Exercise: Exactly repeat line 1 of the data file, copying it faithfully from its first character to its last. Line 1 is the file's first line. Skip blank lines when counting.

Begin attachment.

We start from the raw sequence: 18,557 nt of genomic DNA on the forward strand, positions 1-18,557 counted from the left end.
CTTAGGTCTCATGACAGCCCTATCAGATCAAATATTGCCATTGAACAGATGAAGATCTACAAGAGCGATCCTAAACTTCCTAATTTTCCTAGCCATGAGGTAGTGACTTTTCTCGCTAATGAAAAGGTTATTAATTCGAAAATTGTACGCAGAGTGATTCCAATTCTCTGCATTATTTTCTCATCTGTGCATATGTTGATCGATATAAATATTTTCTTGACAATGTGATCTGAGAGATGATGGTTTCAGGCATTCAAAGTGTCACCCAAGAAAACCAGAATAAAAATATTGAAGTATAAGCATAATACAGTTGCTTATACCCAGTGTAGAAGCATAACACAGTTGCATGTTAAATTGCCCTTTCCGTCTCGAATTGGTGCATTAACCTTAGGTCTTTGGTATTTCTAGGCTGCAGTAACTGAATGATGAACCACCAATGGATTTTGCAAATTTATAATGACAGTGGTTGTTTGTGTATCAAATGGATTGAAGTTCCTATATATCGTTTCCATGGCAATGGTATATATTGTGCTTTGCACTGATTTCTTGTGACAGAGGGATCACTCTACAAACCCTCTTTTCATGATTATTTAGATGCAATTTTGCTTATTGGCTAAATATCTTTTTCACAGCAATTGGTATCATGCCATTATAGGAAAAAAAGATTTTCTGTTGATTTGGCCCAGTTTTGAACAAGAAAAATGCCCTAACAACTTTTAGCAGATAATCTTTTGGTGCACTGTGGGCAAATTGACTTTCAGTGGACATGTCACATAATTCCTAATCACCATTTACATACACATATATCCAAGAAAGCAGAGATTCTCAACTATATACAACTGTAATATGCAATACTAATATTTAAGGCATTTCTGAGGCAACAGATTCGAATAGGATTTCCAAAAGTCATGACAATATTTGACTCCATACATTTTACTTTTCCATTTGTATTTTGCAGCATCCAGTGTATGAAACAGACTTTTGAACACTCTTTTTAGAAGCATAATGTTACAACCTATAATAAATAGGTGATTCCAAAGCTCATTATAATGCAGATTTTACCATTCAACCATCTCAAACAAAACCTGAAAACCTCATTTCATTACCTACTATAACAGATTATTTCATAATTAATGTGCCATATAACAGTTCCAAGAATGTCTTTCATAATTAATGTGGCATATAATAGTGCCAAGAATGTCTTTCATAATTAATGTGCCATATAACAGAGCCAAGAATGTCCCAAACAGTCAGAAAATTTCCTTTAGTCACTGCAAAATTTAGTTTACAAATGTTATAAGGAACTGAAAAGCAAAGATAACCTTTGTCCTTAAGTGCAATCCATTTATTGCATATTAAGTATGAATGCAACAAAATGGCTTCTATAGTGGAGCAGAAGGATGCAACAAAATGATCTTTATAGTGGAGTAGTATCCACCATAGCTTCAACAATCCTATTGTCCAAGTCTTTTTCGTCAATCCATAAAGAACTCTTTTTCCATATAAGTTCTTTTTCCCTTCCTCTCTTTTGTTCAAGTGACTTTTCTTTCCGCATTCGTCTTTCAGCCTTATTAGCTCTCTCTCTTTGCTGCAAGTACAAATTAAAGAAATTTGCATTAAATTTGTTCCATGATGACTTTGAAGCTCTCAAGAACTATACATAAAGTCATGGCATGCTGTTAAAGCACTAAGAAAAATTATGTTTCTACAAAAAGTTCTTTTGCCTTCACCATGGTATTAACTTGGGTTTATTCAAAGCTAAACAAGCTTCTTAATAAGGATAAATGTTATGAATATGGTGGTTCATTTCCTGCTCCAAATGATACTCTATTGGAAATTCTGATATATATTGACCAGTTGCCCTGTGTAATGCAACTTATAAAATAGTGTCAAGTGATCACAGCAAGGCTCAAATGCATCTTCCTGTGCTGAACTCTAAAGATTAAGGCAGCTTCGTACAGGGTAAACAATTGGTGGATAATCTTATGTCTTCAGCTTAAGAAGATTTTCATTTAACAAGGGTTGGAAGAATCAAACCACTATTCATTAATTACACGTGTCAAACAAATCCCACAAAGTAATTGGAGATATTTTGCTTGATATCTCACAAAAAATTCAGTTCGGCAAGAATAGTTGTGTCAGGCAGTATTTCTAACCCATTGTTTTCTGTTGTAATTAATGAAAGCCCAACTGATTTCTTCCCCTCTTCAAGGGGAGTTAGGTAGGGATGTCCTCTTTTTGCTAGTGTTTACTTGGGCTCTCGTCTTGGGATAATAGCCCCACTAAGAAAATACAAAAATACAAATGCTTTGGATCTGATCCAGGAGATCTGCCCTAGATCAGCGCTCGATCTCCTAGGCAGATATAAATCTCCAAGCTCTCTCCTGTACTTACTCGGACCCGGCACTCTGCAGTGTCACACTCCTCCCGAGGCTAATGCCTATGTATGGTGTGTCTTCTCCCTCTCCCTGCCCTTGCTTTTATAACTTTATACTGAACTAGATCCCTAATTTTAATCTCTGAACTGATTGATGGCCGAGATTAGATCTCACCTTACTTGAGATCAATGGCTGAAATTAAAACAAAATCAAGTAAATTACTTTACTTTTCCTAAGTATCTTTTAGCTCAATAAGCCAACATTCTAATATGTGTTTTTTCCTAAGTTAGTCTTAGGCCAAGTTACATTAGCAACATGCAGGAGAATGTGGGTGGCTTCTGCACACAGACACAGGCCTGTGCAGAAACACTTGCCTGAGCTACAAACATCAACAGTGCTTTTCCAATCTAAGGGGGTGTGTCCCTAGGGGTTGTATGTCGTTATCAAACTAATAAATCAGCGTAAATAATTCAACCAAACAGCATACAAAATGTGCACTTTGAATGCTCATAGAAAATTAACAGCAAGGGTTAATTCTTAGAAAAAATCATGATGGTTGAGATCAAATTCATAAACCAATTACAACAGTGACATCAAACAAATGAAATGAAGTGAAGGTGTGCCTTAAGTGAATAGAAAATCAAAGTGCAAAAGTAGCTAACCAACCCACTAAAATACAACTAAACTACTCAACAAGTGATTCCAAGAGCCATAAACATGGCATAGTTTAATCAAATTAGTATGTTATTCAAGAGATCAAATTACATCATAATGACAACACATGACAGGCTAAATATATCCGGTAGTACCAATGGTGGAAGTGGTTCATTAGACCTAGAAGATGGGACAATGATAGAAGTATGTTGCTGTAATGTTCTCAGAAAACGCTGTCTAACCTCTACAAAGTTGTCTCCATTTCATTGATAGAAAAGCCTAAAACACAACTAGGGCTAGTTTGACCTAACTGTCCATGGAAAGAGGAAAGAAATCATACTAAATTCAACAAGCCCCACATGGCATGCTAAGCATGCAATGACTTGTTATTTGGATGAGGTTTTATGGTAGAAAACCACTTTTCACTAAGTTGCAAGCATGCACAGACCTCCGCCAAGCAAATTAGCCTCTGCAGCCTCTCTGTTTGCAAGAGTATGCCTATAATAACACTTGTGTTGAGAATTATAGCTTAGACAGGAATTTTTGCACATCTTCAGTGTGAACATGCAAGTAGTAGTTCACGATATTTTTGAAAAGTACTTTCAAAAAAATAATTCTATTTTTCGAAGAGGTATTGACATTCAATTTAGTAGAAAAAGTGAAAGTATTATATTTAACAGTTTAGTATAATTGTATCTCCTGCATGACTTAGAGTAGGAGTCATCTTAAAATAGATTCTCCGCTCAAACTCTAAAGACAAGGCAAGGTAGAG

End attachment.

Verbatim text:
We start from the raw sequence: 18,557 nt of genomic DNA on the forward strand, positions 1-18,557 counted from the left end.